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A mouse study led by Ohio State University College of Osteopathic Medicine and Edison Biotechnology Institute researchers found that stopping the activity of growth hormone (GH) in fat cells can improve health and increase lifespan.

Growth hormone is best known for regulating growth; however, its presence has both beneficial and detrimental effects. It is found in many body tissues and plays an important role in many biological functions, including aging.

The concept behind the study was partly inspired by a mouse that set the record for the longest-lived animal in the laboratory. This long-lived mouse does not exert growth hormone on any cell or tissue, resulting in mice which were small in size and obese, but with much longer life spans than normal laboratory mice. The researchers wanted to know if there was selective removal of the GH receptor from fat cells (adipocytes), rather than completely removing it from the body, will preserve the beneficial aspects of GH insensitivity, limiting the more harmful effects.

“This study expands our knowledge of the actions of GR and how it can affect different tissues with different physiological outcomes,” said John Kopczyk, Ph.D., who collaborated on the study with Ohio State University researchers Edward List, Ph.D. and Darlene Berryman, Ph.D., along with researchers at Dalhousie University in Nova Scotia. “Even though the mice in this study had more body fat, they were metabolically healthy and lived longer than their littermates in the control group, which means we can apply this to our own lives, helping the general public understand that not every fat is harmful.’

The results, which were recently published in the journal Endocrinologywhere he received the title of Selected Article, showed that disruption of the growth hormone receptor (GHR) gene in fat cells improved insulin sensitivity in old age and increased lifespan in male mice. The mice also had increased fat mass, decreased levels of circulating insulin, C-peptide, adiponectin, resistin, and improved frailty scores with increased grip strength in adulthood. The researchers found that the roughly 23% increase in lifespan in male GH-deficient mice was due to disruption of GHR in fat cells. In a previous report, they determined that approximately 19% of the increase in lifespan was due to the effects of growth hormone in muscle, and that women benefited less from disruption of the GHR.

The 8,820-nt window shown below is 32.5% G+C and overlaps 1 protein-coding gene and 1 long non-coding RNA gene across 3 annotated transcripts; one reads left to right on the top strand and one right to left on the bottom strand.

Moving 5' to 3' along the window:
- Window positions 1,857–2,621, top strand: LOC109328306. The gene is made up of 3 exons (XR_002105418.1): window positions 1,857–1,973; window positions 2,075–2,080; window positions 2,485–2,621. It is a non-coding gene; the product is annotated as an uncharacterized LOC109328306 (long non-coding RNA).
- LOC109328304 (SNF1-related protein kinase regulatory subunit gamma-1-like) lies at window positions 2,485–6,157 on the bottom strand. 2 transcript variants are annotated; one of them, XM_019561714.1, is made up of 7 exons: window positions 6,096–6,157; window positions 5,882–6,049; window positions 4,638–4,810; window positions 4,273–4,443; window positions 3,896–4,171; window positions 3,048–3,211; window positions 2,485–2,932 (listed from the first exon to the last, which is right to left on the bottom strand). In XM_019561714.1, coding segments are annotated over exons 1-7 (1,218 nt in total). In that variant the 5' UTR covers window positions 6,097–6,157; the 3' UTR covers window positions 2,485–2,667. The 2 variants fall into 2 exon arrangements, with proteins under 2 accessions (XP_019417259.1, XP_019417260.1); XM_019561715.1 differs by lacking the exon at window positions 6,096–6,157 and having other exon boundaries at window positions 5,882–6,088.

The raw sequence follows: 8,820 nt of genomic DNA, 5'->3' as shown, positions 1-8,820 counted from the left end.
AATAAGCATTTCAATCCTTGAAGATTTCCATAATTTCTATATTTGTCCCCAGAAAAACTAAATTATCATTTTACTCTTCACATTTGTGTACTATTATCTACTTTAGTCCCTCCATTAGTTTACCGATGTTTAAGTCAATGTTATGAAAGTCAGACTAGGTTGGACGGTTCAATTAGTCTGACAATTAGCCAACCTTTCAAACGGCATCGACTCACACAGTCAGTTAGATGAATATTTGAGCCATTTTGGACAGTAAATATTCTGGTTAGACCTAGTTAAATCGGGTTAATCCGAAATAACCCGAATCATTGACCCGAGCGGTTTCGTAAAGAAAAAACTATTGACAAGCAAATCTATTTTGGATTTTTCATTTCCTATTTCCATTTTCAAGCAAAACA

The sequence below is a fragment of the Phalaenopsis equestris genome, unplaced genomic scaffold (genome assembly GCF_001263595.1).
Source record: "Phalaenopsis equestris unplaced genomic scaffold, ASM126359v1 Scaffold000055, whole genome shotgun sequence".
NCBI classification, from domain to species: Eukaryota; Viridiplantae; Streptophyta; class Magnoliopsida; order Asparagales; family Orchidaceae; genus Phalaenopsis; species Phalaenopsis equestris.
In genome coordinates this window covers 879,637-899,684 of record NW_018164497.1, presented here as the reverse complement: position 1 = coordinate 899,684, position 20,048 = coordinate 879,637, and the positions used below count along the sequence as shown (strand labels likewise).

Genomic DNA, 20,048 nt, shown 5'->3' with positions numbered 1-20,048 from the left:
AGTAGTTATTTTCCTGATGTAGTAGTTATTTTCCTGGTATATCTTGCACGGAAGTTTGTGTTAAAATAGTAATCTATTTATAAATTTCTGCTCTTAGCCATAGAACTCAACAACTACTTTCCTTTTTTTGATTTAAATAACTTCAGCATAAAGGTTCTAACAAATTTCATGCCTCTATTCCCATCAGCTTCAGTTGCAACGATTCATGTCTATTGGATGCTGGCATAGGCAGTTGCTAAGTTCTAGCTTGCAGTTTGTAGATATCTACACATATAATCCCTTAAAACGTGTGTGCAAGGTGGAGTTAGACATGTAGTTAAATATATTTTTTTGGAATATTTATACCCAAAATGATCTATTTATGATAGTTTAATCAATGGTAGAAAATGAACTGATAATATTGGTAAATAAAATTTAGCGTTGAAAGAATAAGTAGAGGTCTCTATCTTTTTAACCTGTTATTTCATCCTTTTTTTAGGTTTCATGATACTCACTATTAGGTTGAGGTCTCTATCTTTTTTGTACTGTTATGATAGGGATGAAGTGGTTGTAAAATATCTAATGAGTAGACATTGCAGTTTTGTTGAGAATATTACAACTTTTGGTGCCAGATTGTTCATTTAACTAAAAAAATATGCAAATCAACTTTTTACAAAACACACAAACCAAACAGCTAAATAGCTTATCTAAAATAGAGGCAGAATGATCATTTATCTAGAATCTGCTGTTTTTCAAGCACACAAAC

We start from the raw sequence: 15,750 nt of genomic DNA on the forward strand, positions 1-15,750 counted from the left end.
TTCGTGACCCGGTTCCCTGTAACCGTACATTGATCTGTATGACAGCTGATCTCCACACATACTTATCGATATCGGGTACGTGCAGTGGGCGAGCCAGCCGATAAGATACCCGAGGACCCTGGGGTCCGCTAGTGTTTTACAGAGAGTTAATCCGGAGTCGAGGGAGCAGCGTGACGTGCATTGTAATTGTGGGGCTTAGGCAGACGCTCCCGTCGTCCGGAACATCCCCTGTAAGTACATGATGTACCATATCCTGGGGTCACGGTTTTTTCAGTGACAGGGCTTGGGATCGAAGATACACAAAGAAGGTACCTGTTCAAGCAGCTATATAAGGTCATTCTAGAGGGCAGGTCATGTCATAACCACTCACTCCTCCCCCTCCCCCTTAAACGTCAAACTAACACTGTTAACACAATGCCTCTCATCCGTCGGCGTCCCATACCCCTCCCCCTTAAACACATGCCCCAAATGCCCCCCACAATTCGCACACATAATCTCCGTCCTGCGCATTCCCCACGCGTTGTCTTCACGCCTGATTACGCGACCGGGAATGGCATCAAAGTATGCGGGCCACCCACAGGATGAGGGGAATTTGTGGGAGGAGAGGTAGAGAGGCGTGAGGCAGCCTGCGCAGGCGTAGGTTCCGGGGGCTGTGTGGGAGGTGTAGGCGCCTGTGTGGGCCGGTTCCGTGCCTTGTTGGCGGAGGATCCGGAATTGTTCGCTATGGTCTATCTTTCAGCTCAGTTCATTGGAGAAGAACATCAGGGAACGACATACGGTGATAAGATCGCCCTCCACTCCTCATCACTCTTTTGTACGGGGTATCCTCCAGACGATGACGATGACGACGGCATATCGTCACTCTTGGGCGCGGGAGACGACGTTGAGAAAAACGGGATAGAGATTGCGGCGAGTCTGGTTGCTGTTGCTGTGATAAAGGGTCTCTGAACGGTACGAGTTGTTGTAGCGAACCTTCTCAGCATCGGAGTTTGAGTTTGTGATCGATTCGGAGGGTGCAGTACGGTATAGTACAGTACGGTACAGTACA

Disrupting the growth hormone receptor gene in adipose tissue leads to longer lifespans in mice, study finds

Kaplan–Meier survival plots for AdGHRKO mice. AdGHRKO mice (red) and control littermates (black) are shown for males (A, top left), females (B, top right), and combined sexes (C, bottom). P values ​​are presented for log-rank tests and are in bold when statistical significance was reached ( P = less than 0.05). AdGHRKO, adipocyte-specific growth hormone receptor. credit: Endocrinology (2022). DOI: 10.1210/endocr/bqac129

The study was conceived when researchers looked at a line of mice developed in Kopczyk’s lab here at Ohio State University that has been used for more than 25 years to study healthy aging. This line of mice, no growth hormone receptor knockout (GHRKO) mice have no GH action in their bodies. They live longer, have increased sensitivity to insulin and are protected from many age-related diseases.

“In fact, this mouse, which is completely insensitive to GH because it lacks the GH receptor (GHR), holds the record as the longest-lived laboratory mouse, living one week shy of five years compared to control mice that live about two years . up to two and a half years,” List said. “We also know that GH acts on fat cells so we wanted to find out what would happen if we took away the GHR in just these cells, leaving the GHR intact in all the other cells and tissues.”

After removing the GH receptor in adipocytes in mice, the researchers allowed the mice to live normally and analyzed whether this change affected their metabolism and lifespan, looking at obesity, cytokines/adipokines, glucose homeostasis, frailty, and lifespan in aging mice of both sexes. .

According to the study, the evidence demonstrates that abrogating the action of GH, even in a single tissue, is sufficient for the observed health benefits that promote long-term health, reduce frailty and increase longevity.

“This study is important because it tells us that some of the not-so-beneficial health effects of GH occur in adipose tissue and that GH is not an anti-aging drug; if anything, it contributes to aging,” List said.

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Additional information:
Edward O. List et al., Disruption of Growth Hormone Receptors in Adipocytes Improves Insulin Sensitivity and Lifespan in Mice, Endocrinology (2022). DOI: 10.1210/endocr/bqac129

Citation: Disruption of growth hormone receptor gene in adipose tissue leads to longer lifespan in mice, study shows (October 26, 2022) retrieved October 26, 2022 from growth-hormone- receptor-gene.html

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